When (Not Provided) vanished, people went nuts. They made it seem like the end of the world. Sure, it was valuable free data that suddenly we as SEOs didn’t have access to, but that doesn’t mean that our profession is over. Not being able to see all the actual keywords people are using to get to your website doesn’t mean you are dead in the water. If you are a good SEO, you already were using a variety of tools to run reports, write content, and build websites. (Not Provided) isn’t the end of the world. It just means that you are going to have work harder on being a genuine marketer who wants to reach your target audience in a personal way.
You Already Know How to Reel People In
If you’ve worked in your current position or industry for more than two weeks, it’s fairly safe to say that you have a pretty good idea what consumers are searching for online to find your products and services. Give it six months to a year, and you’ll even be able to tell others the common misspellings for your products, and when someone is searching for “tater crinkle thingy” you know they are looking for your top-of-the-line potato crinkle cutter. Instead of relying on Google to give you all your possible keyword ideas, take a look inward (both at yourself and others in your company) to know what to optimize for and write about.
If you had a lightbulb moment of how something in your industry can be better, that could be a new blog post. If your customer service staff keeps getting questions about how to use your crinkle cutter on other vegetables, write up a veggie crinkle recipe ebook that explains everything. The environment you are in already supplies all the keywords you’d ever need. You just need to learn to pay attention.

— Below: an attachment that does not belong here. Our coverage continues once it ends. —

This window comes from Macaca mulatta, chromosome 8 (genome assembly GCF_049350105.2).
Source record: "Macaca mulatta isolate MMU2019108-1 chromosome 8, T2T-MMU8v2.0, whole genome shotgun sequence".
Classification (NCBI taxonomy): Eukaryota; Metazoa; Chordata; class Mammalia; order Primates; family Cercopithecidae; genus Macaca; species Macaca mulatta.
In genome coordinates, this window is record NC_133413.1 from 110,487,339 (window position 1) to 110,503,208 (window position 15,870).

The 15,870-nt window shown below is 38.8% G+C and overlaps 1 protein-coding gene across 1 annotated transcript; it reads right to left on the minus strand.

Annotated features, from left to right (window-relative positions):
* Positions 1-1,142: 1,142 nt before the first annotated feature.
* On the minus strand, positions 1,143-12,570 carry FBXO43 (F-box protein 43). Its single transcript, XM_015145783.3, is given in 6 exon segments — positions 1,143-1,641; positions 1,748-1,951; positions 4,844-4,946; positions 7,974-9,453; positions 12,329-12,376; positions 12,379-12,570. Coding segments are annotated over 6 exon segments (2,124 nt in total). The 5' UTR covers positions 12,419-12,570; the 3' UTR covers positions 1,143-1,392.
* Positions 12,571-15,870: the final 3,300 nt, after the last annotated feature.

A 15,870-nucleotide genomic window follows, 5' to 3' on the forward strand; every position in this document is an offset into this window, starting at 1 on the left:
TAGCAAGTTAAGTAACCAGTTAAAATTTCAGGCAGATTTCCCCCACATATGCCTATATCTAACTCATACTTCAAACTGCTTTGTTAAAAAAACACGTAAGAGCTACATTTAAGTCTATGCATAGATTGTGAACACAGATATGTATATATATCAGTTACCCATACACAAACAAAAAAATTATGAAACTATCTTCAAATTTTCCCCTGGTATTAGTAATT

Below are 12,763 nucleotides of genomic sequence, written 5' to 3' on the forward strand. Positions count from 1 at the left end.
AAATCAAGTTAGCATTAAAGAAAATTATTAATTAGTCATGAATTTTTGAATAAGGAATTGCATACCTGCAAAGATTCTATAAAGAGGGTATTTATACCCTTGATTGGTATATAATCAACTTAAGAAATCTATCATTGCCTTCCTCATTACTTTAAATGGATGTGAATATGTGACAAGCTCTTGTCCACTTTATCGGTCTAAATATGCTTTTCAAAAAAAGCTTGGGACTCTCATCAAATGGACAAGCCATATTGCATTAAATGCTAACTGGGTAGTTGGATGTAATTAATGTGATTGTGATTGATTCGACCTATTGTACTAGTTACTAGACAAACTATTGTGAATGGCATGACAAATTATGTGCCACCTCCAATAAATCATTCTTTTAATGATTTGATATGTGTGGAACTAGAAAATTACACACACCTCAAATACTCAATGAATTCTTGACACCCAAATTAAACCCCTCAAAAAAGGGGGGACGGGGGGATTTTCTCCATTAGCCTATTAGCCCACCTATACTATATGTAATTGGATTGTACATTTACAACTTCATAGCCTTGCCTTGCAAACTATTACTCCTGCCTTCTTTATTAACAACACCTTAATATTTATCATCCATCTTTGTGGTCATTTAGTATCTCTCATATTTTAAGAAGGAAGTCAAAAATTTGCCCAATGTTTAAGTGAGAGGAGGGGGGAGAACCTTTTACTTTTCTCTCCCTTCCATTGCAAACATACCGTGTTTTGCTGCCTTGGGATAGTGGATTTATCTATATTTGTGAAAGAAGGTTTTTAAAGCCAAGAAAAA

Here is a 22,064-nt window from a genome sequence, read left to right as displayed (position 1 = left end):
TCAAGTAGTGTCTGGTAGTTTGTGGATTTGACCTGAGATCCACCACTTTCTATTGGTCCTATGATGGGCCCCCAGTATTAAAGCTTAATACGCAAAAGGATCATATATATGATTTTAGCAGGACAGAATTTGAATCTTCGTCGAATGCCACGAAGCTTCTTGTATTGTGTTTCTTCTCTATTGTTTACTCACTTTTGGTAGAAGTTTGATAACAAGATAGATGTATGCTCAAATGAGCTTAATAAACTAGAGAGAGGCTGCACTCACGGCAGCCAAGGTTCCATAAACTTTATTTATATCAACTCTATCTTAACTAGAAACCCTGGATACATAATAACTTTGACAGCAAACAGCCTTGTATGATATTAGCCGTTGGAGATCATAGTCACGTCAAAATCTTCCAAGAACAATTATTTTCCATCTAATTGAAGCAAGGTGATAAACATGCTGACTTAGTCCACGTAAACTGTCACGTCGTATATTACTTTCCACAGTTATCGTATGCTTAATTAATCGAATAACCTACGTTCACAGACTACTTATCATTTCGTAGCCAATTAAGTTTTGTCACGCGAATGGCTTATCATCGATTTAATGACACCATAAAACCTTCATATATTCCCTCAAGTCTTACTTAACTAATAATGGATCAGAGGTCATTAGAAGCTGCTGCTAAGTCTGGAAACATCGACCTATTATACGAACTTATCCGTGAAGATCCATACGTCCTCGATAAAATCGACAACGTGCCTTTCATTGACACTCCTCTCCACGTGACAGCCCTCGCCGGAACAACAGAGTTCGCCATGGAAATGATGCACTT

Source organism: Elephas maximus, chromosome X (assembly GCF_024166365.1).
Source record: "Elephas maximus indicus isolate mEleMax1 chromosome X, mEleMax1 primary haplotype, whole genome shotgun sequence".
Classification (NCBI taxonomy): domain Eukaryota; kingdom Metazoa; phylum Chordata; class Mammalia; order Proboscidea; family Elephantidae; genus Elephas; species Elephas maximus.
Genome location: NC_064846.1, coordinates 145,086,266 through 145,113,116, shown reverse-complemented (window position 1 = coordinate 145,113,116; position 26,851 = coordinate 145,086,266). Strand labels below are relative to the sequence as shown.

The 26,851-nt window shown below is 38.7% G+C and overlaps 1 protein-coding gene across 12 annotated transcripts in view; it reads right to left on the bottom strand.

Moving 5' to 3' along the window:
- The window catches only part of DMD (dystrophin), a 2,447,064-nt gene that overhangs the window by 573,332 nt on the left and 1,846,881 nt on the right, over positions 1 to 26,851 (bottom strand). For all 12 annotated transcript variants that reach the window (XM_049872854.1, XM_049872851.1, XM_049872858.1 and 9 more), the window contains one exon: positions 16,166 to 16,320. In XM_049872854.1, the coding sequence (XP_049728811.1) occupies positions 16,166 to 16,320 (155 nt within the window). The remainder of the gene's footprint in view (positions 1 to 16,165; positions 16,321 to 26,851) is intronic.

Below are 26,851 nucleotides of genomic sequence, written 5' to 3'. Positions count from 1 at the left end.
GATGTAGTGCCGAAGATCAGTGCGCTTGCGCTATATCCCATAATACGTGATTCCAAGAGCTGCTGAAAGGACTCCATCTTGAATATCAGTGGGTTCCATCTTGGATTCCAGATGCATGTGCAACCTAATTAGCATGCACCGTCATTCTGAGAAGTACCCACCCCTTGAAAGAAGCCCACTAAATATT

Just Be Awesome
One common problem I see with SEOs of all levels is that many struggle with doing things the right way and doing things the fast way. Some times (and I love those times), it can be both. Both other times, it is not enough to dump new keywords into your PPC ad groups and call it good for the month. A good SEO knows that shortcuts can be their friend, but that being awesome should always reign supreme.
When it comes to any content you produce (especially blog content), put your 100% effort into it. People can tell when you have spent time on something, whether it is “just” clever ad copy or a 800-word blog post. When you give your all at something, people notice (even though sometimes it feels like it takes a while for them to). So instead of only writing blog posts for a specific keyword that you found on your now dearly-departed keyword search list, write about what you want to write about.
Here’s a list of awesome pieces of content that are good in industry and that you (and therefore, your target audience) is actually interested in:
- Interviews with employees or experts in the industry (everyone loves talking about what they are doing, email them questions!)
- Unique testimonials (your crinkle cutters were used in a wedding potato bar? awesome.)
- Company culture posts (if you aren’t entranced with posts about Zappo’s company culture and workplace, I’m disappointed)
Focus on What You Do Have
Instead of stewing over the fact that Google “took away” an important and useful tool for us SEOs, decide to focus on the positives: what is still available. There are still many free or reasonably-priced SEO tools you can use to get keyword data and ideas. Instead of pouting, decide to make your strategy better than ever. Take this time to start looking for bigger and better tools that do things you didn’t even know about. Here’s some to try:
- Bing Webmaster Tools
- Google Webmaster Tools
- Moz’s Open Site Explorer
- Screaming Frog
- LinkAssistant’s Free Suite
If the (not provided) debacle has taught us anything, it’s that it is important not to rely solely on one tool. Keep a collection of tools and ideas in your arsenal, and you won’t ever feel lost and alone again.